Indeed, in its latest review of the liner market, analyst Trevor Crowe of Clarksons Research in London notes that here were “improvements to build on,” and that the sector had “come a long way since the collapse of Hanjin Shipping” in the summer of 2016. “With capacity supply growth set to remain fairly moderate for the next few years,” he says, “favorable fundamentals look set to provide ongoing support if the demand side holds.”
However, Crowe contends that risks remain on the demand side, but in 2018 the containership sector will be looking to push on and build further on the progress made in 2017. Does this foretell a “golden age” for existing carriers as they try to recover from a generation of soft rates and overcapacity?
Analysts for Panjiva say that it will, if, and only if, they can maintain their discipline on building new capacity and pricing. “On the former, they have concerns,” says Panjiva research director Chris Rogers. “Recent news of orders from Evergreen Marine come on top of extensive plans from Hyundai Merchant Marine, CMA-CGM and MSC and suggest that capacity discipline shouldn’t be taken for granted. Similarly it has taken the container lines several months to pass through the rally in bunker fuel costs to customers.”
According to Rogers, the major deals launched last year should also begin to yield improved efficiency that may be reflected in earnings this year. With nearly 400 different vessel operators plying their trade worldwide, there’s plenty of competition and potential for more M&A activity.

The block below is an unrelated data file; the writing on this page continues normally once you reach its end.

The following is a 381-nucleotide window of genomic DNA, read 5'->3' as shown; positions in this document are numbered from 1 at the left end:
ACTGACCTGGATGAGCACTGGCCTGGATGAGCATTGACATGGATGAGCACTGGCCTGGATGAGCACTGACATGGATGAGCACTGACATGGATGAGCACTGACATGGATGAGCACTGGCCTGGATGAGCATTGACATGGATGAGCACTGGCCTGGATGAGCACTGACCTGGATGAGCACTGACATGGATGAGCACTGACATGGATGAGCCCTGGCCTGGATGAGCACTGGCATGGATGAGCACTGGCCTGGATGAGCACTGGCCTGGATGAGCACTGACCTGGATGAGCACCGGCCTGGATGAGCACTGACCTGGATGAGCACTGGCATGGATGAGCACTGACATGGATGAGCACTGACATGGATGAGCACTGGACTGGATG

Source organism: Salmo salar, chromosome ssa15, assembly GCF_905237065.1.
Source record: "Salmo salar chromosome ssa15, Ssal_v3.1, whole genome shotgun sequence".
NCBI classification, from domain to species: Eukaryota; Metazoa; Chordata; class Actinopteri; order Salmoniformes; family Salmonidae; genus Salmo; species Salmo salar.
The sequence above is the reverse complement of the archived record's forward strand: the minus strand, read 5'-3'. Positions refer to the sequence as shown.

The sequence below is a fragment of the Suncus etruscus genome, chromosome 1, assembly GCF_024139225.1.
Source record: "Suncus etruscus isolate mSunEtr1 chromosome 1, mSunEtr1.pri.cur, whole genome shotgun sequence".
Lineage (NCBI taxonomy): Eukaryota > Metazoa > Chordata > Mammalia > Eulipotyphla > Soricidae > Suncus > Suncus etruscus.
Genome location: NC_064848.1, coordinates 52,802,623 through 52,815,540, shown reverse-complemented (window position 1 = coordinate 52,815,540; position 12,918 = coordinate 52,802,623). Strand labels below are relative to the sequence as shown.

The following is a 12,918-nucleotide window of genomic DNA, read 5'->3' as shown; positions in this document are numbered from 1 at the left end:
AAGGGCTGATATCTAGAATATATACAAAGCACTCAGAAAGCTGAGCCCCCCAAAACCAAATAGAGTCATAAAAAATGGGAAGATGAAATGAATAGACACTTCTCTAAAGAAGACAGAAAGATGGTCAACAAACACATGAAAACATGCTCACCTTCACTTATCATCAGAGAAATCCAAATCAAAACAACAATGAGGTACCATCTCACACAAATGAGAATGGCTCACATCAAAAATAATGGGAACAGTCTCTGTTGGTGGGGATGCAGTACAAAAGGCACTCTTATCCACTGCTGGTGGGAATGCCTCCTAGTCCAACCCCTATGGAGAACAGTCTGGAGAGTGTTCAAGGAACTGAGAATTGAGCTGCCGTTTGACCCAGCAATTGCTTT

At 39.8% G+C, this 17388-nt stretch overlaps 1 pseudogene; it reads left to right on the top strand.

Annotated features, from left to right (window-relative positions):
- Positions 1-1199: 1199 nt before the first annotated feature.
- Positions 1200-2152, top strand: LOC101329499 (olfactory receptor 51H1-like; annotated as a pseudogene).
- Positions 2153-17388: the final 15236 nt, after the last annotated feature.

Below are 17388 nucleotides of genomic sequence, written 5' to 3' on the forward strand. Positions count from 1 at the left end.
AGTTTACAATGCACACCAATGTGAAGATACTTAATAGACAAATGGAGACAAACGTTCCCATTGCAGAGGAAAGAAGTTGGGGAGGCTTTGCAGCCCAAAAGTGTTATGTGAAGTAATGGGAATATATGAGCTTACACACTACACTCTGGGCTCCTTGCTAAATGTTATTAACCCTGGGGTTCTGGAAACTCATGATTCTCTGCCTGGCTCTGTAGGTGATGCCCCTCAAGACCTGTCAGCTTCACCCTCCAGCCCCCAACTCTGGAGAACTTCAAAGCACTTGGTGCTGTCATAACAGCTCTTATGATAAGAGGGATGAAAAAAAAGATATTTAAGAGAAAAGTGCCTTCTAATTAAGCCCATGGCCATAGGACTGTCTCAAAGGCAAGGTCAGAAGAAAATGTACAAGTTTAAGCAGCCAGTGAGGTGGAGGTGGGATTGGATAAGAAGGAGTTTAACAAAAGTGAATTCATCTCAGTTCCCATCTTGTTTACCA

Analysts for the London-based consultancy Drewry Supply Chain Advisors certainly agree that more consolidation may take place. At the same time, they observed that the collapse of freight rates during the second half of last year is far out of line with the underlying supply and demand fundamentals. Furthermore, it suggests that carriers have not yet rid themselves of certain “self-sabotaging”traits.
But it’s not all doom and gloom, says Drewry’s Philip Damas, who observes that the carriers are heading towards a brighter future, while also acknowledging that there are several temporary factors that have created a bump in the road to recovery.“
One area that might have been expected to provide more immediate benefit was the significant consolidation occurring in the market,” says Damas. “The fact that mergers and acquisitions haven’t materially changed anything so far is not that surprising. The latest consolidation wave has barely become operational, with most transactions either just concluded or still pending.”
Moreover, Damas explains that even after all of the latest deals are finalized, they alone don’t have sufficient weight to move the industry all the way to being a “non-collusive oligopoly,” which Drewry previously outlined as being necessary to herald a new era of “liner paradise.”
“If anything, we perhaps overlooked the risk that the merger activity would make some predators more aggressive with their pricing to minimize shipper attrition,” adds Damas.